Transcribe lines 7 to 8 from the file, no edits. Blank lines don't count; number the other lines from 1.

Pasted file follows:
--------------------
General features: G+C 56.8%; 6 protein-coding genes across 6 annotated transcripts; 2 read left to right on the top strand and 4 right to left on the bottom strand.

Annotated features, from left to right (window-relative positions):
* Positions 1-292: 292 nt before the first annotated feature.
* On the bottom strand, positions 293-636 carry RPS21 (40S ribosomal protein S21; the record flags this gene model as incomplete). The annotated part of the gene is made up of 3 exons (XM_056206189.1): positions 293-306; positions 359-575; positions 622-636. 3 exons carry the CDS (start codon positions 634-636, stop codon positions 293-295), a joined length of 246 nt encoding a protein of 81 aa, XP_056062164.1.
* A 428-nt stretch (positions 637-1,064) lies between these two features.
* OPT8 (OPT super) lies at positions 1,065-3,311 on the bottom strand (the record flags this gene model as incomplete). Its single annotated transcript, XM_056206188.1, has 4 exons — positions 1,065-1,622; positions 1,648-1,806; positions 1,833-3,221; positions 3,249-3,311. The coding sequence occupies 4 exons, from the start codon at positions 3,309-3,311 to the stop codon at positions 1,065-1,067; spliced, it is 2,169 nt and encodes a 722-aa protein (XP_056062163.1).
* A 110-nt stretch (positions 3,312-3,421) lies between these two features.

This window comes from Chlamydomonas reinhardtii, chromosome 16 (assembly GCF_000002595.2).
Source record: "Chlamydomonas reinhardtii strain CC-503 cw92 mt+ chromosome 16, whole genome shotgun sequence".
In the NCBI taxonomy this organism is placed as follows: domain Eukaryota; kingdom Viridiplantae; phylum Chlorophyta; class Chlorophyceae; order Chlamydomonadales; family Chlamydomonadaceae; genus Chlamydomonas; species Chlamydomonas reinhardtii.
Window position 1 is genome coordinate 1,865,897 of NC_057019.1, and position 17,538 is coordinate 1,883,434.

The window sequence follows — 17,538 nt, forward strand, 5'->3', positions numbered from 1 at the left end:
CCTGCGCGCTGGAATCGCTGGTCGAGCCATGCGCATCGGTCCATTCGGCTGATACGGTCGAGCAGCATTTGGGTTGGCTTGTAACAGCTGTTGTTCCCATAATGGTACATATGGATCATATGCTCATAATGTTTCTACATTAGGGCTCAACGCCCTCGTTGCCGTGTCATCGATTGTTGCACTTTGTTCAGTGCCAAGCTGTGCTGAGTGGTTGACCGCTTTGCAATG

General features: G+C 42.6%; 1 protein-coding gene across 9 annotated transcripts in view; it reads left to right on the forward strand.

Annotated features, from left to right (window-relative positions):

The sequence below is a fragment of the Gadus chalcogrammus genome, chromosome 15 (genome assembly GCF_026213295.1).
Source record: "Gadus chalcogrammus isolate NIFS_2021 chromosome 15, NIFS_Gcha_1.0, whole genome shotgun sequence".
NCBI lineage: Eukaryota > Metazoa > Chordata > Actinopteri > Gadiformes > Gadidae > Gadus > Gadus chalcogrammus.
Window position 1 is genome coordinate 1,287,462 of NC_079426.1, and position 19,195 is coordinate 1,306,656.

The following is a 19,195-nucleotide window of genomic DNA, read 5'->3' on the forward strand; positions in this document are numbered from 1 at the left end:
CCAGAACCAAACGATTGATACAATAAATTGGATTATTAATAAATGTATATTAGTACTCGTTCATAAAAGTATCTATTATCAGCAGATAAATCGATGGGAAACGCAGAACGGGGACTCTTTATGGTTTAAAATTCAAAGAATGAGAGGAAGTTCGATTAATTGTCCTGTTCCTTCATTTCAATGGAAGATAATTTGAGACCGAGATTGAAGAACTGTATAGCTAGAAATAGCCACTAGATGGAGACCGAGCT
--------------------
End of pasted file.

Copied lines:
* A 110-nt stretch (positions 3,312-3,421) lies between these two features.

This window comes from Chlamydomonas reinhardtii, chromosome 16 (assembly GCF_000002595.2).